As the competition to acquire and retain subscribers for access, entertainment, and communications services heats up, the media server and related receivers will play an integral role in delivering enhanced content applications. The delivery of enhanced video services to subscribers will require feature-rich fixed media server platforms across a variety of form factors, including the set-top box, the multimedia PC, and other consumer electronics platforms with media server functionality. Each video provider will also seek to expand access to content on a variety of mobile and portable platforms, which will enhance the media server's role as a critical mediator between fixed and mobile services.
3.0 Consumer Drivers for the Media Server
Many consumers are already avid adopters of storage-rich platforms, thanks to their acquisition of portable digital music players, the PVR/DVR, and other drive-based products. Outside of storage directly embedded into end-user platforms, consumers' use of platforms such as the home computer to aggregate digital media will spur the purchase of expanded and/or supplementary drives. Parks Associates' Profiles of PC Usage study finds that significant percentages of consumers are expecting their digital storage needs to grow by at least 50% in the next year.
The following factors are driving this demand:
¥ The growing penetration of broadband Internet,
which drives consumer adoption of digital entertainment content such as
downloaded music files.
In a nutshell, the growth of digital multimedia content is the most powerful driver of consumer demand for storage capacity. A large percentage of consumers have stored different forms of digital content on their PCs and hard-drive-based consumer electronics devices. Among households with a data network, which are also likely to be early adopters of digital technologies, ownership of digital content, especially music and video content, is even more common. As these households accumulate an ever-growing amount of digital content, they will seek solutions to store, archive, and back up such content at a central location. In addition, they will look for technologies that can network PC and consumer electronics and distribute multimedia content around the house. The growth of high-definition video content, which has a much larger footprint and requires even more storage capacity, will only accelerate this process.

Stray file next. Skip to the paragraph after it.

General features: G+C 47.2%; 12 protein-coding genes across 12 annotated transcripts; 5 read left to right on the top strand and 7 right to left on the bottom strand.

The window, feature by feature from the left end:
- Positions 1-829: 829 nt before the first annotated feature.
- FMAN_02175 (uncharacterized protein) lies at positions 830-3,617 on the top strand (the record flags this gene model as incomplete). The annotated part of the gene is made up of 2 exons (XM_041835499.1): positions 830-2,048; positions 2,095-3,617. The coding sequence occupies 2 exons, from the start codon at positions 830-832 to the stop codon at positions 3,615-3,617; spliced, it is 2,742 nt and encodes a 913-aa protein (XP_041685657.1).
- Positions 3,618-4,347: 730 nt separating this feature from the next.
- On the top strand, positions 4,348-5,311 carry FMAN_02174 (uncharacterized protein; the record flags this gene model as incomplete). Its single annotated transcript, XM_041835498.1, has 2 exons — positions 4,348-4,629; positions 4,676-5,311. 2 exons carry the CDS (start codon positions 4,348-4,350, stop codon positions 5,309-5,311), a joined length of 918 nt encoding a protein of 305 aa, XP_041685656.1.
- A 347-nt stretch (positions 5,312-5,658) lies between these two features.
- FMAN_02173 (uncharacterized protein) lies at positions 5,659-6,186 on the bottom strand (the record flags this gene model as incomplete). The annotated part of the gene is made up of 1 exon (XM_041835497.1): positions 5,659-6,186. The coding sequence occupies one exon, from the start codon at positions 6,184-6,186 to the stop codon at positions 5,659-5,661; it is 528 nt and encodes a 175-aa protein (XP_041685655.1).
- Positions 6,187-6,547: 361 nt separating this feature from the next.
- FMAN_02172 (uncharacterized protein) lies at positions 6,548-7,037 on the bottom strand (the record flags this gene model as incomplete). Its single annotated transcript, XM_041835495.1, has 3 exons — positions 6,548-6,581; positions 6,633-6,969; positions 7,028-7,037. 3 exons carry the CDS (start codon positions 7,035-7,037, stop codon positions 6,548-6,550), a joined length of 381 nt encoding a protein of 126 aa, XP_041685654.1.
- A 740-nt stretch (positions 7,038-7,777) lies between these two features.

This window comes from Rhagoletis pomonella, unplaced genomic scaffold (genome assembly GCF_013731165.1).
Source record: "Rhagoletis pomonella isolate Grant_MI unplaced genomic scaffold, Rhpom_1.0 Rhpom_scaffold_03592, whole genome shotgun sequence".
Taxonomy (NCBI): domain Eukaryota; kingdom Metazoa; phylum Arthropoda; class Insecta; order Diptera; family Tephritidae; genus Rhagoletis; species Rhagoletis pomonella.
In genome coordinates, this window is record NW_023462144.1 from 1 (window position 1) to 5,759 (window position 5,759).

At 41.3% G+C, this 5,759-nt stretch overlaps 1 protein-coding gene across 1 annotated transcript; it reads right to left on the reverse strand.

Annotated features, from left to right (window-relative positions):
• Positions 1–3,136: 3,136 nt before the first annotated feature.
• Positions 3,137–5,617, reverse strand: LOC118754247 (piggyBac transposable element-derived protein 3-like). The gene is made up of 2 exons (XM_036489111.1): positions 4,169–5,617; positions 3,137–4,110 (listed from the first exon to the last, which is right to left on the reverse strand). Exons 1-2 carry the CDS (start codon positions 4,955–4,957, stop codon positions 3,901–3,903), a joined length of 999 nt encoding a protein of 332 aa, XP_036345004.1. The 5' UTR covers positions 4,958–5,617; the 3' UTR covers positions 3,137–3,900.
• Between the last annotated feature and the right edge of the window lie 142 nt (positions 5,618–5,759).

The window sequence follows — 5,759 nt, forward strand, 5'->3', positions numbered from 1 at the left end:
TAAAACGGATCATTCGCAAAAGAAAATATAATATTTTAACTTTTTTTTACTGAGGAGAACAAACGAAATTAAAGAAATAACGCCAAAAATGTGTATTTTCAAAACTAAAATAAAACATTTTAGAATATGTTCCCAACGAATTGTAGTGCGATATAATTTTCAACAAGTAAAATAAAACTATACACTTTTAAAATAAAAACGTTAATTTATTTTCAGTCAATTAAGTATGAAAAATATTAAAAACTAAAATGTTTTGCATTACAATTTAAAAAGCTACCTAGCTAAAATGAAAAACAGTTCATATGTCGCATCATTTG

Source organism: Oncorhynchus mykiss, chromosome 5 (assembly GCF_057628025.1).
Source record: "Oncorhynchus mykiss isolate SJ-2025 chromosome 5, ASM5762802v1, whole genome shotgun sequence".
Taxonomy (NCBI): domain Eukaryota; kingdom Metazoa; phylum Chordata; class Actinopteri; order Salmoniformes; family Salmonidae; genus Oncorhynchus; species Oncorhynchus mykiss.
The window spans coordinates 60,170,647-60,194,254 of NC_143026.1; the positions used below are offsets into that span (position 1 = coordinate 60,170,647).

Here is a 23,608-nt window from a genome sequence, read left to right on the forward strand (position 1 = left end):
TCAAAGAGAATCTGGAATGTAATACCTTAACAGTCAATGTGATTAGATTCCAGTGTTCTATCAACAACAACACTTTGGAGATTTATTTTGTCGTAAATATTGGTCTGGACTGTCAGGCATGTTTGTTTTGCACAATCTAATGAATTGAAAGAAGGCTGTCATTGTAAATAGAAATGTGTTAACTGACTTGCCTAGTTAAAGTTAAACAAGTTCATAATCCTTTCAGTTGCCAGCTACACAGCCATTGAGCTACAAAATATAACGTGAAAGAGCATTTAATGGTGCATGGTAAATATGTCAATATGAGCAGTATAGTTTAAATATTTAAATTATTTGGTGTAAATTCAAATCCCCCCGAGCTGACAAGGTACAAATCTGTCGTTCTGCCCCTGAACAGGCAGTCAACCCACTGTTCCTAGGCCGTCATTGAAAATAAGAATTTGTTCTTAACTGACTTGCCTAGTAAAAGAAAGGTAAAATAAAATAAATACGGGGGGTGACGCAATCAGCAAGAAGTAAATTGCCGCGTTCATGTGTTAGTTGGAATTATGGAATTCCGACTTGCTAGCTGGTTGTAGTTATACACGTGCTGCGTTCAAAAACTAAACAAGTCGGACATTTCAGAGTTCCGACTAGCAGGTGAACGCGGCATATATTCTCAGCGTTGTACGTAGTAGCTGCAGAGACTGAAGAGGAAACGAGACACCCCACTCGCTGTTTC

In addition to its ability to pull content from such sources as the Internet, the home computer complements the portable form factors that have grown popular for media rendering (the digital camera) and playback (the portable digital music player). As a server, the home computer form factor stores downloaded content as either the primary or auxiliary storage point, and it provides a simple interface for organization, editing, and other features. As the portable media form factors continue to penetrate households in greater numbers (Figure 6), the home computer and other media servers will grow in importance in aggregating, securing, and sharing an array of content. This trend has begun with photos and music but will certainly migrate to video and games as well.
4.0 Growth and Outlook of the Product Category
Annual sales of media server form factors will be significant over the next five years, to the tune of more than 20 million shipments in 2010 (see Figure 7). Of the four form factors identified in Section 1.1, growth and success of each will depend on the following variables:
¥ NAS Media Servers: Continue to market the products
for their ability to secure and protect high-value content. Expand consumer
education about the capabilities of various advanced multimedia and entertainment
solutions. Seek complementary digital media adapter solutions that can
be bundled as a seamless "distributed entertainment" package together
wit the NAS device.
Kurt Scherf is the Vice President and Principal Analyst for Parks Associates. Parks Associates is a market research firm focused on all product and service segments that are 'digital' or provide connectivity within the home, including entertainment, home networking, home controls, wireless networking, broadband, and on-demand services.